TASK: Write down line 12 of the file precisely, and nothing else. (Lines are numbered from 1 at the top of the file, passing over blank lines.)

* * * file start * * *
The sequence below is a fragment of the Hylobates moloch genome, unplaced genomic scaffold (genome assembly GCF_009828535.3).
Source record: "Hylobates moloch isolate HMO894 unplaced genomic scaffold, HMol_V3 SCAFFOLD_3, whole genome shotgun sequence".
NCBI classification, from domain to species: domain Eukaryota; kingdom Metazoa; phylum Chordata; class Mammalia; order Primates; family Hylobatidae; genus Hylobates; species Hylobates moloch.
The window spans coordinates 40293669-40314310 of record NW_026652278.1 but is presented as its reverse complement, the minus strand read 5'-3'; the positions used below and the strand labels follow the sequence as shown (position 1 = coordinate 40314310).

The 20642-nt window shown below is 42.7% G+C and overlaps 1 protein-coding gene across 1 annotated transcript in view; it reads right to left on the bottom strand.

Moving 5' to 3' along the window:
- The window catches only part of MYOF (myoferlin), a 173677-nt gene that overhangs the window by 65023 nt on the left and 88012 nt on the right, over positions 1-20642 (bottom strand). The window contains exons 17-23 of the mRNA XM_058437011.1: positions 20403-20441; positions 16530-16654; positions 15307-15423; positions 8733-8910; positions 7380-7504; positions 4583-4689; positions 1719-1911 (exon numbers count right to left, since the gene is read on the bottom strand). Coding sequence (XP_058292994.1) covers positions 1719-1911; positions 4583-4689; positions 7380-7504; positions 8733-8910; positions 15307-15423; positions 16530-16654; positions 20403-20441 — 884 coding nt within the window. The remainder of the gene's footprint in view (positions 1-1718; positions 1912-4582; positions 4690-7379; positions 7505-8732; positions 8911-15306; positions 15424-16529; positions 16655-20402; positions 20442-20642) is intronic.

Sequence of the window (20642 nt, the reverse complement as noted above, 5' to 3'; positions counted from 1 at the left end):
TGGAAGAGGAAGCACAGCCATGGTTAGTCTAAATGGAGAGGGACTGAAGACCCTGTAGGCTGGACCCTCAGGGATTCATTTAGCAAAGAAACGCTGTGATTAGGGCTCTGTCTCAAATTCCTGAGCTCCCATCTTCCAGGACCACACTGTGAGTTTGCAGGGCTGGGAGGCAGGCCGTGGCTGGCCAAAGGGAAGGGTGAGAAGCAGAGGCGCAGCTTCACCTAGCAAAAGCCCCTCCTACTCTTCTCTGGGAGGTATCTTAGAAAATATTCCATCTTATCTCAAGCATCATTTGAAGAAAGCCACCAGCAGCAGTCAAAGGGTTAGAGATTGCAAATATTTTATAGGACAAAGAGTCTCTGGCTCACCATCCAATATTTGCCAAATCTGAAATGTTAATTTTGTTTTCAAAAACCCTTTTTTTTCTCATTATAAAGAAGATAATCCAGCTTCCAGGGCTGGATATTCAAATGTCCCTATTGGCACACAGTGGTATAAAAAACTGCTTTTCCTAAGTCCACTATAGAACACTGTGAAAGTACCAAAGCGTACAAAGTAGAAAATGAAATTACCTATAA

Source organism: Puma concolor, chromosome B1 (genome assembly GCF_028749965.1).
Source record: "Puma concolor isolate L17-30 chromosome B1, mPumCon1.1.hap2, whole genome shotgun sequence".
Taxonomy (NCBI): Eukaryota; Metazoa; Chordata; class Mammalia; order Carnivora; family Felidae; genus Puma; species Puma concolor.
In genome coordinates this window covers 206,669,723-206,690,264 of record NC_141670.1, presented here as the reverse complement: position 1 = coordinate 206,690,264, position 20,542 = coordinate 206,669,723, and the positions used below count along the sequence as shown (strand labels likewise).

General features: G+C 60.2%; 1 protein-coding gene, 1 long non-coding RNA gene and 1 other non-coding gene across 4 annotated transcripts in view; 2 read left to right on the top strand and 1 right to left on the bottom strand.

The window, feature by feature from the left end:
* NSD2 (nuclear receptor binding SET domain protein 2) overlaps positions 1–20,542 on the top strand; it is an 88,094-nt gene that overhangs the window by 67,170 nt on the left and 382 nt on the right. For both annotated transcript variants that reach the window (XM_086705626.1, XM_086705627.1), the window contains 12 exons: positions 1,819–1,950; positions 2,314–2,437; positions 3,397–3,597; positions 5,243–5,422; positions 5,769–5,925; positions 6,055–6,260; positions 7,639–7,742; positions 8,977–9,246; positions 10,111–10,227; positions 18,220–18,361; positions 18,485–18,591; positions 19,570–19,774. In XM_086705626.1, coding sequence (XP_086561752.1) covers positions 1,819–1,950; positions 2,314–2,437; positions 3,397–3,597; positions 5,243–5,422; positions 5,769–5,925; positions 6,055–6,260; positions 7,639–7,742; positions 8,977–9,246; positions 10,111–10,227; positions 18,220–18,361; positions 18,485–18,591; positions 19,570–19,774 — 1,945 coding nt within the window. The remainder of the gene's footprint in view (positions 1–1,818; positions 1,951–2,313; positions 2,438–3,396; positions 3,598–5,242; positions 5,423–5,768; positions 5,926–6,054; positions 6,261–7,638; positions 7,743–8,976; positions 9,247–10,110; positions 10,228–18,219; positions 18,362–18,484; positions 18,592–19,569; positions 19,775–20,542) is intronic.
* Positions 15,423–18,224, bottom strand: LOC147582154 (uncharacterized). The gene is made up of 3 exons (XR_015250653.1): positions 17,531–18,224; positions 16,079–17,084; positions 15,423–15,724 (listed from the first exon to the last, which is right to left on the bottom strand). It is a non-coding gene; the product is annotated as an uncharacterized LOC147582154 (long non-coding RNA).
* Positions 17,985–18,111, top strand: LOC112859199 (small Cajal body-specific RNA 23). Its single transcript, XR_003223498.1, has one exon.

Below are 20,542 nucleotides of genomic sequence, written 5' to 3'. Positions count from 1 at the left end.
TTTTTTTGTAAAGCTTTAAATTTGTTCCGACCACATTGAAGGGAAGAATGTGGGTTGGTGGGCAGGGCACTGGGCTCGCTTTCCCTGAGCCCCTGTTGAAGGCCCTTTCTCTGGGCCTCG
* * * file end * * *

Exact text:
Taxonomy (NCBI): Eukaryota; Metazoa; Chordata; class Mammalia; order Carnivora; family Felidae; genus Puma; species Puma concolor.